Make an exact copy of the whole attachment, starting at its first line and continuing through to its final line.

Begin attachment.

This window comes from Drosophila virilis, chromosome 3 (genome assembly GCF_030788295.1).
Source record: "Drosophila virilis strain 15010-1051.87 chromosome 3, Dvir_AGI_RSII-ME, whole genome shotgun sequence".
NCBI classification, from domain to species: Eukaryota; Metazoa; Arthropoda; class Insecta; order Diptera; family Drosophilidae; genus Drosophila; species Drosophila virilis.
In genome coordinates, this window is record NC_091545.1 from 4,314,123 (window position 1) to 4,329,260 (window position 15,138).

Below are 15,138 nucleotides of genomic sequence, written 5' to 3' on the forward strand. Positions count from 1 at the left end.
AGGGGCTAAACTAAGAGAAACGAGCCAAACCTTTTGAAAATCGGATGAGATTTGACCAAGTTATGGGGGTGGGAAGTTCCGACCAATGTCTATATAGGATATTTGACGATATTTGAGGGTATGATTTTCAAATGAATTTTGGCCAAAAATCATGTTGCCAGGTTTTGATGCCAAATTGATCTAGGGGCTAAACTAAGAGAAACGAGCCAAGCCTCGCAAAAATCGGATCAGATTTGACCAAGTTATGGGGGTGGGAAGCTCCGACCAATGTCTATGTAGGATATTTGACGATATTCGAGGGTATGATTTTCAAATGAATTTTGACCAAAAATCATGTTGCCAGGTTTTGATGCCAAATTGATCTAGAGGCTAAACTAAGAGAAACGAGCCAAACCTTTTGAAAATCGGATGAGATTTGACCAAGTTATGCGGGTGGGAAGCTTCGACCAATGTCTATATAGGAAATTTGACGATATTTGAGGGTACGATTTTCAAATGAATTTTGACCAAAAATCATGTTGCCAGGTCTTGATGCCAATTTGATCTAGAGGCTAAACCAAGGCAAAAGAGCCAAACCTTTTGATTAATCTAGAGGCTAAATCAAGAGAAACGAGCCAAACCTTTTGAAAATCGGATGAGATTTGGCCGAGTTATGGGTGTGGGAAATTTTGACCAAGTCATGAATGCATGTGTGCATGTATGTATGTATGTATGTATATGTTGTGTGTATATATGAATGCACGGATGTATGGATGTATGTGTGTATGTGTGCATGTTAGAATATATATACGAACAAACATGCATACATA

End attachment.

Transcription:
This window comes from Drosophila virilis, chromosome 3 (genome assembly GCF_030788295.1).
Source record: "Drosophila virilis strain 15010-1051.87 chromosome 3, Dvir_AGI_RSII-ME, whole genome shotgun sequence".
NCBI classification, from domain to species: Eukaryota; Metazoa; Arthropoda; class Insecta; order Diptera; family Drosophilidae; genus Drosophila; species Drosophila virilis.
In genome coordinates, this window is record NC_091545.1 from 4,314,123 (window position 1) to 4,329,260 (window position 15,138).

Below are 15,138 nucleotides of genomic sequence, written 5' to 3' on the forward strand. Positions count from 1 at the left end.
AGGGGCTAAACTAAGAGAAACGAGCCAAACCTTTTGAAAATCGGATGAGATTTGACCAAGTTATGGGGGTGGGAAGTTCCGACCAATGTCTATATAGGATATTTGACGATATTTGAGGGTATGATTTTCAAATGAATTTTGGCCAAAAATCATGTTGCCAGGTTTTGATGCCAAATTGATCTAGGGGCTAAACTAAGAGAAACGAGCCAAGCCTCGCAAAAATCGGATCAGATTTGACCAAGTTATGGGGGTGGGAAGCTCCGACCAATGTCTATGTAGGATATTTGACGATATTCGAGGGTATGATTTTCAAATGAATTTTGACCAAAAATCATGTTGCCAGGTTTTGATGCCAAATTGATCTAGAGGCTAAACTAAGAGAAACGAGCCAAACCTTTTGAAAATCGGATGAGATTTGACCAAGTTATGCGGGTGGGAAGCTTCGACCAATGTCTATATAGGAAATTTGACGATATTTGAGGGTACGATTTTCAAATGAATTTTGACCAAAAATCATGTTGCCAGGTCTTGATGCCAATTTGATCTAGAGGCTAAACCAAGGCAAAAGAGCCAAACCTTTTGATTAATCTAGAGGCTAAATCAAGAGAAACGAGCCAAACCTTTTGAAAATCGGATGAGATTTGGCCGAGTTATGGGTGTGGGAAATTTTGACCAAGTCATGAATGCATGTGTGCATGTATGTATGTATGTATGTATATGTTGTGTGTATATATGAATGCACGGATGTATGGATGTATGTGTGTATGTGTGCATGTTAGAATATATATACGAACAAACATGCATACATA